Joanne Lee Wong
Forgiving Those Who Know Not What They Do
Updated: Jul 19, 2021
WHEN my Husband and I went on our first date, we held nothing back. Maybe because we were of a late age to play games: I, 39, and he, 58. It almost became a “who has suffered more?” conversation. Then I whipped out my trump card.
I was stalked.
Now, I’ve mentioned this briefly in Chapter Two and 16. And once I told the Husband the whole story on our first date, he asked me gently: “Have you forgiven her?”
And my answer was: “She was schizophrenic. She had no idea what she was doing. There is nothing to blame.”
You see, during the five years I appeared every night to present a business show on Channel NewsAsia, her schizophrenia had convinced her that we had gotten to know each other, we had married and had a baby together. I remember receiving a strange, totally incoherent letter from her and just put it aside as a fan letter that made no sense.
After I left the channel to pursue my Masters of Business Administration, she thought I had left her and taken the baby away.
When I returned to the media almost two years later, going back to The Straits Times newspaper where I started my career, my very first column appeared on Page One with my byline photo. It would seem she noticed it immediately and started sending me emails.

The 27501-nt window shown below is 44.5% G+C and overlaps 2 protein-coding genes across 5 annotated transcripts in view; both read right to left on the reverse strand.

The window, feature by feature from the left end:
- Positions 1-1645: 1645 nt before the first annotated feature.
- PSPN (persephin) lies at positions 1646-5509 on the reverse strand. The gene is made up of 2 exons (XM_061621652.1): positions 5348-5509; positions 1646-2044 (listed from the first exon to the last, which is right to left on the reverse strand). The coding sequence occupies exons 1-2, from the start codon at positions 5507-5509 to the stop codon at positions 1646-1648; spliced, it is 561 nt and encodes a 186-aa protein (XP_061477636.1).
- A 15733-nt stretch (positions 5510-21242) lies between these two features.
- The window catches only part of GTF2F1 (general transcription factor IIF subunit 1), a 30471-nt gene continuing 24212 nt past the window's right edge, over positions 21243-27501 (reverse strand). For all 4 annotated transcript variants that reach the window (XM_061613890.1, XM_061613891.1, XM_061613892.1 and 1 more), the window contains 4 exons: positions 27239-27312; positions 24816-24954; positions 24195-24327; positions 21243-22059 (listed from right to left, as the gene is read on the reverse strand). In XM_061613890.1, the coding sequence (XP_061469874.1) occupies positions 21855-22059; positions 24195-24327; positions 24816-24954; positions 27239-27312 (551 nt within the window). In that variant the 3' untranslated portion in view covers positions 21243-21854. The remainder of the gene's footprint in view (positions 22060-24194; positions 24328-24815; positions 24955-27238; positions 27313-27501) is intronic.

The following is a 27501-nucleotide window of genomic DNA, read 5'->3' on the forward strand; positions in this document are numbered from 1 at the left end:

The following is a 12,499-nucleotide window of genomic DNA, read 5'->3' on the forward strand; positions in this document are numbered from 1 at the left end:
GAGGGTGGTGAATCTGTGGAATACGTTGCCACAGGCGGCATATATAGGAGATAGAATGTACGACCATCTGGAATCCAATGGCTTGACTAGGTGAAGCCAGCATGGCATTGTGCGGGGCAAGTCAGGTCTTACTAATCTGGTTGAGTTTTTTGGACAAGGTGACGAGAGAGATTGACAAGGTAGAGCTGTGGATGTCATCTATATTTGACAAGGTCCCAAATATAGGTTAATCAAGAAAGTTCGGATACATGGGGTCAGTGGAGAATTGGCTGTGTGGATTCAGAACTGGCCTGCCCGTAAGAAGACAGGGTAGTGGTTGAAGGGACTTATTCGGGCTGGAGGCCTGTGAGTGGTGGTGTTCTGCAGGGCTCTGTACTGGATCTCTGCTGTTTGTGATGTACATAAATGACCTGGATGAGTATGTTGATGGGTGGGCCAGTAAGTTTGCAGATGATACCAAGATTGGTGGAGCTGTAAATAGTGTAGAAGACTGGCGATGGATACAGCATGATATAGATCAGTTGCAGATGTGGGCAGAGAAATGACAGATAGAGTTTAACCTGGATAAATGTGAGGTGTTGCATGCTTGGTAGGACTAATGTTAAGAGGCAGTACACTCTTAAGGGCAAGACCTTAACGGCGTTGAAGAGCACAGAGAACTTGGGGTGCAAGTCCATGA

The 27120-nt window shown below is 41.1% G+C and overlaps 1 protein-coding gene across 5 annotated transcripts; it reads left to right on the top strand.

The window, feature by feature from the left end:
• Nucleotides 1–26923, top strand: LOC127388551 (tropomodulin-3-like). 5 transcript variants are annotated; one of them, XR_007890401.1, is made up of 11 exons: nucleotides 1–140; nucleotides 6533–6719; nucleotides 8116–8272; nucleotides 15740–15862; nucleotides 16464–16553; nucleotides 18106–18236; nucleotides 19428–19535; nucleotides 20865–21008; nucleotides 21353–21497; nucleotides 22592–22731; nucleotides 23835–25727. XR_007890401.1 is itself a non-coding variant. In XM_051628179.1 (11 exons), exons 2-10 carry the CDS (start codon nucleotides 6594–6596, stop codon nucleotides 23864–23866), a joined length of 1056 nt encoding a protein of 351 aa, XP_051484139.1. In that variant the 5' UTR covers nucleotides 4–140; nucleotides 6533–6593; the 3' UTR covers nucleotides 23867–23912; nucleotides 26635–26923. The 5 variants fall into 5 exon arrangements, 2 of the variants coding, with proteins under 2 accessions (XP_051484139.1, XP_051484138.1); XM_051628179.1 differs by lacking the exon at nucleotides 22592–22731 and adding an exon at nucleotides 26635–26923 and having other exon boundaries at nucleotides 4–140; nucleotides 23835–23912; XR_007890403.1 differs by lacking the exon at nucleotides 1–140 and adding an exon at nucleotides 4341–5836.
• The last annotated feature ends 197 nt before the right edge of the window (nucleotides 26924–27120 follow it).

They first discussed what I had written, signing off with a “Yours Sincerely”. Then, they got more and more personal, signing off with her initials. One day, her sign off was “Your Hubby”.
Okay, this was becoming weird. Her writing also took an odd turn, reminding me of that letter I had received while on telly a few years ago. Several emails later, her story unfolded.
I, her “wife”, had left her and stolen the baby. But she also took heart that I still went to church. Once, she said she spotted me at her church, wearing a mini-skirt and an afro. Um, okay, not quite my style but if you say so.
Then one Saturday, as part of my weekly column, I had written that I used to spend hours on my weekends at Borders, looking for my favourite books to build my library, despite having a Kindle. That Monday, one of the first emails that appeared in my work inbox was that she had staked out Borders that entire weekend, hoping to see me and reconcile.
That was Freakout #1.
I immediately asked one of my trusted former editors at work, Leslie Fong, what to do. He told me to file a police report. A psychiatrist I had been consulting on the matter said that was not enough and that I should also provide all the evidence I had. Thankfully, something – or Someone – had prompted me to keep every single email she had ever sent me and I took them all – including rather disturbing art work – to the Police and filed my first report.